Our very inexpensive homestay in Bali, right on the beach!
  1. Plan ahead

I know, that’s an evil word for some people. Spontaneity is the spice of life, or something like that. But, as much as your life might be spicy with your spontaneity, it also may be inefficient and costly. Planning ahead means that you may be able to find better deals, and you’ll also be able to spend your time doing cool things vs researching from scratch while you’re there, or missing out on things you didn’t even know were there. You can usually find touristy stuff easily, but there is so much more out there to discover, and often only if you know to look for it. You don’t need to plan the whole trip down to every last detail, but have A plan. I was able to do a quick week trip to Iceland for less than $2,000 with airfare from San Diego after everything (hotels, car, gas, food, booze), and saw a ton of stuff in a very short period of time, because I planned ahead. I left some days open to explore and be spontaneous, but I planned out where we were staying, and did research on what there was to see and do in those areas. This also worked to our benefit because the ice climbing tour we did on the Glacier is often sold out if you don’t book ahead of time, and this was the highlight of our trip!

Ice climbing on a glacier in Iceland
  1. Explore more of the United States

I think when people think of vacation, they often think of far-away lands. But, there is so much in our own backyard that we miss out on by doing that! Yes, I think a combination of both is important, but by doing trips locally more often, you get to still adventure and experience the world for a lot cheaper than if you tried to go international all the time. When I was still living paycheck to paycheck, I did a lot of camping trips, and slept on a lot of couches. It wasn’t glamorous, but it allowed me to get a head start on seeing the world. I actually started my adventurous life when I was unemployed and had to find free things to do – and hiking is very free once you have the gear! If you don’t have gear, find friends to borrow stuff from (and make them dinner to say thanks).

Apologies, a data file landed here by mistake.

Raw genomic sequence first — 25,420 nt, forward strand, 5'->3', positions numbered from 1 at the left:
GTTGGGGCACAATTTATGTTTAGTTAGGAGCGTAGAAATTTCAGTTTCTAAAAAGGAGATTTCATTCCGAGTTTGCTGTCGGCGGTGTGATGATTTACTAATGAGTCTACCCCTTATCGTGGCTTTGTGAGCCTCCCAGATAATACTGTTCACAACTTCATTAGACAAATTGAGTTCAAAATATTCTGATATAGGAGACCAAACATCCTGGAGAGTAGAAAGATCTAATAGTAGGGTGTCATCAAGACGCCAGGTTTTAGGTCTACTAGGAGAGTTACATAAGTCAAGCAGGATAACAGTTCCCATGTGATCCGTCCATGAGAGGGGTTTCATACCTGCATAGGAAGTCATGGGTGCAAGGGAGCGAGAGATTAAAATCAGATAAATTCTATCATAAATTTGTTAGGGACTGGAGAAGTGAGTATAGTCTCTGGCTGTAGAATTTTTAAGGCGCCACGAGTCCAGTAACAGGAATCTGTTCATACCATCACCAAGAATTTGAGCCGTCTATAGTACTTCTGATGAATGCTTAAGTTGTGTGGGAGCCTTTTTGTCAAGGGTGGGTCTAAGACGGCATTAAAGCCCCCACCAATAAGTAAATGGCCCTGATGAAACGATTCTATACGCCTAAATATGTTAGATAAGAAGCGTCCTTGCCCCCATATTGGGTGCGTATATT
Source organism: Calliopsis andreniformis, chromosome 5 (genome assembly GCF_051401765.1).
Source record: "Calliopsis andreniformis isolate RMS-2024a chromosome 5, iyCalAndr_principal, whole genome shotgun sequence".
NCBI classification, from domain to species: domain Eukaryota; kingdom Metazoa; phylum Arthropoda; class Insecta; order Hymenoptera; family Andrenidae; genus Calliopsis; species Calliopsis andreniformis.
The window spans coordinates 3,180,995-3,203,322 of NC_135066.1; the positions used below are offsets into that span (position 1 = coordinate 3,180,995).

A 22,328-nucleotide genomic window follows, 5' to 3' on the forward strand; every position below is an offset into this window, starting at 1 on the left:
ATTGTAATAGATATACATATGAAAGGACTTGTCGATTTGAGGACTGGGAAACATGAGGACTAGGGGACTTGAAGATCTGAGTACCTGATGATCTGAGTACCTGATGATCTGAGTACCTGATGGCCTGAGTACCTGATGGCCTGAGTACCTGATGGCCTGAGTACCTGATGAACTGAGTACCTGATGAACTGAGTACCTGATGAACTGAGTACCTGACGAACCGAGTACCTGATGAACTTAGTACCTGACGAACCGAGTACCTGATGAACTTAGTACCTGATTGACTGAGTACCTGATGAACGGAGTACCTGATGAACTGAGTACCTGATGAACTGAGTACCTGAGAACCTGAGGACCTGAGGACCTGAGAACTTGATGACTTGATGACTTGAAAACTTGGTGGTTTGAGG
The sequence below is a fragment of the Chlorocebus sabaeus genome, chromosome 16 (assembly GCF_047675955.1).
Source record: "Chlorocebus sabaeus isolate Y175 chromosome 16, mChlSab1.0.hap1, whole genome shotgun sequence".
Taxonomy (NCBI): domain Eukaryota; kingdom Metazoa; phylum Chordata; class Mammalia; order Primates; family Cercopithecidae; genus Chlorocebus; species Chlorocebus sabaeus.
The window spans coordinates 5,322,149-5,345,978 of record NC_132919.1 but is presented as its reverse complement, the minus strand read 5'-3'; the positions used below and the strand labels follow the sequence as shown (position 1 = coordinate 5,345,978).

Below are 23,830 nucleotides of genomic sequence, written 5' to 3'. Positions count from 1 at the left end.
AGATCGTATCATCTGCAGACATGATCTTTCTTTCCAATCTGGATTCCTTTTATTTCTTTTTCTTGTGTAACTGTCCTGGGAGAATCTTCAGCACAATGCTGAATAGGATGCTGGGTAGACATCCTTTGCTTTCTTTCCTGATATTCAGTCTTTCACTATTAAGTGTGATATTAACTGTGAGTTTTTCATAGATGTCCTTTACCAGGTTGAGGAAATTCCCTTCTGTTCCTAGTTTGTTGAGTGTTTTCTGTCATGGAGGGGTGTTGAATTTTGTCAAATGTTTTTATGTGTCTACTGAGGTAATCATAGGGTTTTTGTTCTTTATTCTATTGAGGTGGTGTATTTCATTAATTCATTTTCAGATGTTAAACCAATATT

Kayaking and camping trip on Catalina Island
  1. Travel off-season

Yes, this means your weather will likely not be perfect, but it also means it will be slightly cheaper and less crowded, which for me is a much better experience. We hiked Everest Base Camp early season which meant we got hit with 2-3 feet of snow along the way…but it also meant that we were treated to the most incredible snow-capped views of the Himalayan Mountains, and pretty much all to ourselves because people weren’t able to make it to Lukla with the storm. The hike was immensely more difficult, but we had serenity vs staring at a strangers’ feet the whole way.

Everest Base Camp trek

Thanks for reading - feel free to add comments or questions below!